A Black motorist has settled his federal lawsuit with the city of New Braunfels, Texas, for six figures after alleging his civil rights were violated during a traffic stop in 2020.
Clarence Walter Crawford says he was wrongfully stopped and struck with a Taser by a police officer who detained him because of his race.
The city has settled the case for $175,000 but is not admitting the officer did anything wrong.
In Crawford’s complaint, obtained by Atlanta Black Star, he names the city, former New Braunfels Officer Kaleb Meyer, and former New Braunfels Chief of Police Tom Wibertin as defendants. The suit claimed Meyer violated Crawford’s civil rights by using excessive force and performing unreasonable search and seizure.
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Crawford’s claim describes how he was on his way home from work early in the evening of Jan. 15, 2020, when he was “targeted and pursued” by Meyer on Interstate 35 in New Braunfels.
According to his lawsuit, Crawford believes he was not stopped because he “committed a traffic violation,” as suggested by the officer. He says he was stopped because of his gender and race, which were visible to Meyer because the officer had pulled up next to him at a stoplight before the Black man got on the interstate.
Meyer’s report of the incident differs. He says he pulled Crawford over because he had a “dirty” license plate on the white Pontiac he was driving. The then-23-year-old officer said he could not see the plate because of what looked like soot or dirt on it and was using a “guess” when he correctly relayed the plate numbers to dispatch during the pursuit.
He also alleges that Crawford refused to acknowledge his siren and lights and did not pull over on his own.
After being pulled over, according to the lawsuit, the officer used the Taser on him twice despite him posing no threat and having his face lying down on the ground. Meyers is accused of violating Crawford’s civil rights by using excessive force on the suspect.
“While keeping his left knee—and full bodyweight—on Crawford’s lower back, Meyer pushed Crawford’s face into the pavement and tased him a second time,” the federal claim states. “Meyer then handcuffed Crawford, continuing to hold Crawford’s face down on the pavement with his hand to his upper back/neck until the backup officer arrived.”
Lawyers representing Crawford say their client asked for the cuffs to be removed, but his request was denied by Meyer.
The complaint says the officer continued “to hold Crawford down until another NBPD officer arrived and instructed Meyer that she would take over.”
The city and Meyer’s legal team tried to get the suit dismissed before the trial in a San Antonio federal court. But the judge did not. Instead, in February of this year, U.S. District Judge Xavier Rodriguez ordered both parties to start working on a settlement, the San Antonio Express-News reported. The money will be pulled from the Texas Municipal League’s liability insurance pool for municipalities.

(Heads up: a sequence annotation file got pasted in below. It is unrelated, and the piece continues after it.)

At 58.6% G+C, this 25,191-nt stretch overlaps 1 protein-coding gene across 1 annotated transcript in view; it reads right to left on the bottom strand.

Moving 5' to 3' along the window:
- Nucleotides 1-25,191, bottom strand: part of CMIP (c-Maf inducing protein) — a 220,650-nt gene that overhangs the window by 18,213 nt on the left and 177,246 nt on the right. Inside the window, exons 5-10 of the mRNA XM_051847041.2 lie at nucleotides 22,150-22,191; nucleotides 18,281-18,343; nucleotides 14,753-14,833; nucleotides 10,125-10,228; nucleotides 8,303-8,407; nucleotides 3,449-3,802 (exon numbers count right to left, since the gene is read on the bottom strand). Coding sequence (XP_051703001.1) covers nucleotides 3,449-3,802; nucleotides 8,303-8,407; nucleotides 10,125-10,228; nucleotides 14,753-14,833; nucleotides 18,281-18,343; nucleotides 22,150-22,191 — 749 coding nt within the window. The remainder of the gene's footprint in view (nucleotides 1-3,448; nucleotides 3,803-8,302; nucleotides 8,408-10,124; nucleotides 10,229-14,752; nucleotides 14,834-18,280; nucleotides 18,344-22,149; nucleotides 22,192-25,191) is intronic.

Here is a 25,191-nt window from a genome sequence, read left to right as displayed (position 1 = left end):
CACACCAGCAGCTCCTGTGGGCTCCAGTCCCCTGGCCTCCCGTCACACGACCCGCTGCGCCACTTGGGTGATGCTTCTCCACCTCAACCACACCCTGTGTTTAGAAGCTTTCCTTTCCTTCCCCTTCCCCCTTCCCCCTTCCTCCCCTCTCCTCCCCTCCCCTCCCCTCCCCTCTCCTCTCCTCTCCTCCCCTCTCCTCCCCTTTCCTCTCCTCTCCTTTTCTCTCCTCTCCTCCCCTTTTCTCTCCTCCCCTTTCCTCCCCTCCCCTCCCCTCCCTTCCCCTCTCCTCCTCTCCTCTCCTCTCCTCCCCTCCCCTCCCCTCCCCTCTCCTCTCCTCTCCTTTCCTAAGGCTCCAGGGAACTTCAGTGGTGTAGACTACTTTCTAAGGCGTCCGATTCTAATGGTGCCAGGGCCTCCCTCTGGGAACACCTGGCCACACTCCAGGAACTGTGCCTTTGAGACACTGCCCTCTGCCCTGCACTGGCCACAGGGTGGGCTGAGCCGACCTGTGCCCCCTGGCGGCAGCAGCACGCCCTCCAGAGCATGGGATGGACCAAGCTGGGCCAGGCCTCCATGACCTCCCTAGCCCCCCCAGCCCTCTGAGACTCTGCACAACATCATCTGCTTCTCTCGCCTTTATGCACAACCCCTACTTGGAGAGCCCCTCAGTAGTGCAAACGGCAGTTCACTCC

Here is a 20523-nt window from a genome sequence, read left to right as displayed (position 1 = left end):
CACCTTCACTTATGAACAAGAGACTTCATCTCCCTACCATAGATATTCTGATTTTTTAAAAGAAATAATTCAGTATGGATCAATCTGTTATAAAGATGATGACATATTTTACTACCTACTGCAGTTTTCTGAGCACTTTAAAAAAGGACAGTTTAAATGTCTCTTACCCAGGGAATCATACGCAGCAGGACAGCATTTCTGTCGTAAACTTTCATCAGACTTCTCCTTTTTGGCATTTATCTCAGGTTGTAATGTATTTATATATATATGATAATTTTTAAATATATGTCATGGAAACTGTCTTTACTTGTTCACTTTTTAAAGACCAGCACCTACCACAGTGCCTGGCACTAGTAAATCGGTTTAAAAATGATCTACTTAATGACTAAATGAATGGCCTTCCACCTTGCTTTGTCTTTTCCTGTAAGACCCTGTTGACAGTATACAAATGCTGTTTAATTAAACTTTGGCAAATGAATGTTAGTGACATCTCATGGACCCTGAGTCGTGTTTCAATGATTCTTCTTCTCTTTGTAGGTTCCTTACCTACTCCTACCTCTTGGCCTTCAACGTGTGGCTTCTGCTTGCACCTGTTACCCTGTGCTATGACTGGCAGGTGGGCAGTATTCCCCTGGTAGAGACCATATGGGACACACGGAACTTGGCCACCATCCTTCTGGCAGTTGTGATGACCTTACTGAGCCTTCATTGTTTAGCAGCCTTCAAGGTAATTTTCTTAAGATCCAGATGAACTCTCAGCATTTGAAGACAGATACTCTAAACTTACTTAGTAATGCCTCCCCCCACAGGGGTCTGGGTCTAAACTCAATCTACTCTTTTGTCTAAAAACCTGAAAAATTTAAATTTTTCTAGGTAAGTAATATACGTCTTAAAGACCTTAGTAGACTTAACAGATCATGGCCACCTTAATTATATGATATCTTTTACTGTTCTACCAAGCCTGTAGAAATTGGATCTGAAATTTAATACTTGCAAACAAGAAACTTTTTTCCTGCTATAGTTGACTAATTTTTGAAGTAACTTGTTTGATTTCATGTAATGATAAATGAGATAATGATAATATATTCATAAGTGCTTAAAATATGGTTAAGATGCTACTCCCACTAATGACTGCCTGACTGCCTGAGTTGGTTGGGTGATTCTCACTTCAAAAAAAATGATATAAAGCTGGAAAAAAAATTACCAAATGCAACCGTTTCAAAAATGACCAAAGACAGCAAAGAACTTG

The city’s legal representation, attorney Charles Frigerio, said, “There’s no admission of liability. We basically were just able to settle it.”
Paul Vick, Crawford’s attorney, said the city settled because they realized this “was an egregious case.”
Video of the majority of the incident was captured on Meyer’s police bodycam and patrol car’s dash camera. However, Meyer, who had only been on the force for less than one year, quit the department before the footage was made public.
The video showed Meyer approaching Crawford’s car with his gun drawn and telling him to put his hands on the steering wheel. It also captured Crawford asking why he was stopped and recording him with his cellphone. Eventually, Crawford complied and placed his hands on the steering wheel but continued to hold his cellphone.
“Please don’t shoot me, officer!” Crawford is later heard saying before he is removed from the vehicle. He shouted, “I’m Black,” the footage shows.
According to the lawsuit, Crawford was “arrested and taken to jail based on facts fabricated by Meyer (as verified by the body cam and dash cam video). New Braunfels police officers then booked Crawford into jail, where he remained until his wife was able to post bail.”
The Comal County District Attorney’s Office stated Meyer had probable cause to stop Crawford. However, the same office found the misdemeanor license-plate charge should have only resulted in a ticket.
After viewing the video, Vick said of his client, “In my opinion, Mr. Crawford was very courageous for pushing forward and making the city do the right thing.”
In a court motion made after the incident, District Attorney Jennifer Tharp said Meyer did not approach Crawford as if he was issuing a ticket. She said he walked up to the vehicle as if he was conducting a felony stop, specifically because he had already had his pistol drawn. The way he handled the stop also did not follow his department’s policy, according to Tharp.
Also, according to the lawsuit, the exposed gun, with Meyer’s finger on the trigger, caused immediate angst in Crawford.
Tharp said Meyer did not help the situation when he opted not to de-escalate the incident.
Both the DA and the then-police Chief Tom Wibert in 2020 believed all charges would be dropped in the best “interest of justice.”